What are critical problems in alternative energy research? How does modeling play a role in bringing us closer to answers?
A recent review article on this topic by long-time associate Prof. Richard Catlow, et. al, caught my attention. Readers of this blog will be familiar with our many posts pertaining to 'green chemistry,' sustainable solutions, and the like. Last month, Dr. Misbah Sarwar of Johnson Matthey was featured in a blog and delivered a webinar on the development of improved fuel cell catalysts. Dr. Michael Doyle has written a series on sustainability. Drs. Subramanian and Goldbeck-Wood have also blogged on these topics, as have I. All of us share a desire to use resources more responsibly and to ensure the long-term viability of our ecosphere. This will require the development of energy sources that are inexpensive, renewable, non-polluting, and CO2 neutral. Prof. Catlow provides an excellent overview on the applications of molecular modeling to R&D in this area. Read the paper for a very comprehensive set of research problems and case studies, but here are a few of the high points.
Hydrogen production. We hear a lot about the "hydrogen economy," but where is all this hydrogen going to come from? Catlow's review discusses the generation of hydrogen from water. Research challenges include developing photocatalysts capable of splitting water using sunlight.
Hydrogen storage. Once you've created the hydrogen, you need to carry it around. Transporting H2 as a compressed gas is risky, so most solutions involve storing it intercalated in a solid material. LiBH4 is a prototypical example of a material that can reversibly store and release H2, but the process is too slow to be practical.
Light absorption and emission. Solar cells hold particular appeal, because they produce electricity while just sitting there (at least in a place like San Diego; I'm not so sure about Seattle). One still needs to improve conversion efficiency and worry about manufacturing cost, ease of deployment, and stability )with respect to weathering, defects, aging, and so forth).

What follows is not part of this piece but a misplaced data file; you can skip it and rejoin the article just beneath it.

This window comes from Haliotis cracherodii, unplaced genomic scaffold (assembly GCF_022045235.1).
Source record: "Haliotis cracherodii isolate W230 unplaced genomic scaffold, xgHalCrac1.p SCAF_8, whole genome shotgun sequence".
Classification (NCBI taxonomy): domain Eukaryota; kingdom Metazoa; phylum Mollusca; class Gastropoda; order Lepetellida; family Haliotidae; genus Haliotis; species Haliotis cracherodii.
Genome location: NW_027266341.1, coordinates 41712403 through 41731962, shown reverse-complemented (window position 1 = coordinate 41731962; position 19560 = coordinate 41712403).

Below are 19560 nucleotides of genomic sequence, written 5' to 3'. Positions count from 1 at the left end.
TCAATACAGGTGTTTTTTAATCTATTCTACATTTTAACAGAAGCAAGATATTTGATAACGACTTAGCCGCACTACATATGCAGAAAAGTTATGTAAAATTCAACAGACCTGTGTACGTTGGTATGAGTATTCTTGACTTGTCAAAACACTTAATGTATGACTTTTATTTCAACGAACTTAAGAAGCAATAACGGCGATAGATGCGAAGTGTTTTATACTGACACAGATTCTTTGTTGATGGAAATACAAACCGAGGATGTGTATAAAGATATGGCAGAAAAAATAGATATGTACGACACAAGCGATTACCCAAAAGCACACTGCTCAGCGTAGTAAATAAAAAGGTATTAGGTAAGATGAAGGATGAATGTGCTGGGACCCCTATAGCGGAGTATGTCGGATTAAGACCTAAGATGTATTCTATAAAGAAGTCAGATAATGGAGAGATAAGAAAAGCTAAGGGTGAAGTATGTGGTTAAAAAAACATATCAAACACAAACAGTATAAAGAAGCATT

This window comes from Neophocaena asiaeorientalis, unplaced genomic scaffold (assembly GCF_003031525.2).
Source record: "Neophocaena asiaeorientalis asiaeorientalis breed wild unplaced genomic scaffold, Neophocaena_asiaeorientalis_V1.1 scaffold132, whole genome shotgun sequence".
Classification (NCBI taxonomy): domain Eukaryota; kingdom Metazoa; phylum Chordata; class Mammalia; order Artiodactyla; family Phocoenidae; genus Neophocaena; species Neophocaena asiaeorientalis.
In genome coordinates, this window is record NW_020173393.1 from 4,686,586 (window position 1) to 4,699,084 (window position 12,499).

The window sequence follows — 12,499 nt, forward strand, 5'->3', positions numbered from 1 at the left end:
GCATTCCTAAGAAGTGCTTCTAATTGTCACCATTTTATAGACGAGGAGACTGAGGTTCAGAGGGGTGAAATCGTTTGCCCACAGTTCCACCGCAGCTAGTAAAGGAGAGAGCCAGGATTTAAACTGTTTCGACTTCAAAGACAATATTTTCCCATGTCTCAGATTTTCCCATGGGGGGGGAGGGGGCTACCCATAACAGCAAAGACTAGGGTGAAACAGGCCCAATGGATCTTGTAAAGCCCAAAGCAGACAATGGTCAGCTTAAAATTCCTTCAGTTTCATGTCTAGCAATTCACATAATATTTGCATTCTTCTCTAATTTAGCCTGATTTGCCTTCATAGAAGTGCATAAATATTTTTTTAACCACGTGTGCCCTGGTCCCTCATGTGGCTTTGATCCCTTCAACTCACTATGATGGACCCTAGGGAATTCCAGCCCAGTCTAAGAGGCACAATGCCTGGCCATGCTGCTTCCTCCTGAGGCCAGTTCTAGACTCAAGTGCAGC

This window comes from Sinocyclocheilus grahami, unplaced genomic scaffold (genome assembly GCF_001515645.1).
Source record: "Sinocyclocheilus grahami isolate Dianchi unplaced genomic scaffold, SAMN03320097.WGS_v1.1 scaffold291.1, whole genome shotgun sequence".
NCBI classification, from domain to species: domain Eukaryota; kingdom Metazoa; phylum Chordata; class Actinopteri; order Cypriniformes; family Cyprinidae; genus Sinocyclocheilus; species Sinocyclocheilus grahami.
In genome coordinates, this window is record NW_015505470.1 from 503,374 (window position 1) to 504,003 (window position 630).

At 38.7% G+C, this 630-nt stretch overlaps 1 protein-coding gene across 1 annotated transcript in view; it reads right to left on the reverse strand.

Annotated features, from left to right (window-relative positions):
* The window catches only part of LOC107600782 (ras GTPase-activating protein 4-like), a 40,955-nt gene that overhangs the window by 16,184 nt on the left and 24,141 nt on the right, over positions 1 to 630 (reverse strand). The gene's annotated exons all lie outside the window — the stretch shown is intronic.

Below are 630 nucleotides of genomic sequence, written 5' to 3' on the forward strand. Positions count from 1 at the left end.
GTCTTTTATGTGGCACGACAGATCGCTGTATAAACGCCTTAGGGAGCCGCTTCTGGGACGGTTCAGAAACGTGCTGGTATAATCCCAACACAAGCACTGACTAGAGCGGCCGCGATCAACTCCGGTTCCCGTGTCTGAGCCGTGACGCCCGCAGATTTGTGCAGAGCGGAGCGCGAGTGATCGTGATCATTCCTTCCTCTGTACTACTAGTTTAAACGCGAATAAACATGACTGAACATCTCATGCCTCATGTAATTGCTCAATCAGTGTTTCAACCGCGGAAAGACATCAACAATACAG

Energy storage and conversion. Fuel cells and batteries provide mobile electrical power for items as small as hand-held devices or as large as automobiles. Catlow and co-workers discussed solid oxide fuel cells (SOFC) in their paper.
The basic idea with modeling, remember, is that we can test a lot of materials for less cost and in less time than with experiment alone. Modeling can help you find materials with the optimal band gaps for capture generation of photoelectric energy. It can tell us the thermodynamic stability of these new materials: can we actually make them and will they stick around before decomposing.
Simulation might not hit a home run every time, but if you can screen out, say, 70% of the bad leads, you've saved a lot of time and money. And if you're interested in saving the planet, isn't it great if you can do it using less resources?
Check out some of my favorite resources on alternative energy, green chemistry, and climate change.
Offering insight from the perspective of a Pipeline Pilot and Materials Studio user, Accelrys is pleased to host a posting written by guest blogger Dr. Misbah Sarwar, Research Scientist at Johnson Matthey. Dr. Sarwar recently completed a collaboration project focused on fuel cell catalyst discovery and will share her results in an upcoming webinar. This post provides a sneak peek into her findings...
“In recent years there has been a lot of interest in fuel cells as a ‘green’ power source in the future, particularly for use in cars, which could revolutionize the way we travel. A (Proton Exchange Membrane) fuel cell uses hydrogen as a fuel source and oxygen (from air), which react to produce water and electricity. However, we are still some time away from driving fuel cell cars, as there are many issues that need to be overcome for this technology to become commercially viable. These include improving the stability and reactivity of the catalyst as well as lowering their cost, which can potentially be achieved by alloying, but identifying the correct combinations and ratios of metals is key. This is a huge task as there are potentially thousands of different combinations and one where modeling can play a crucial role.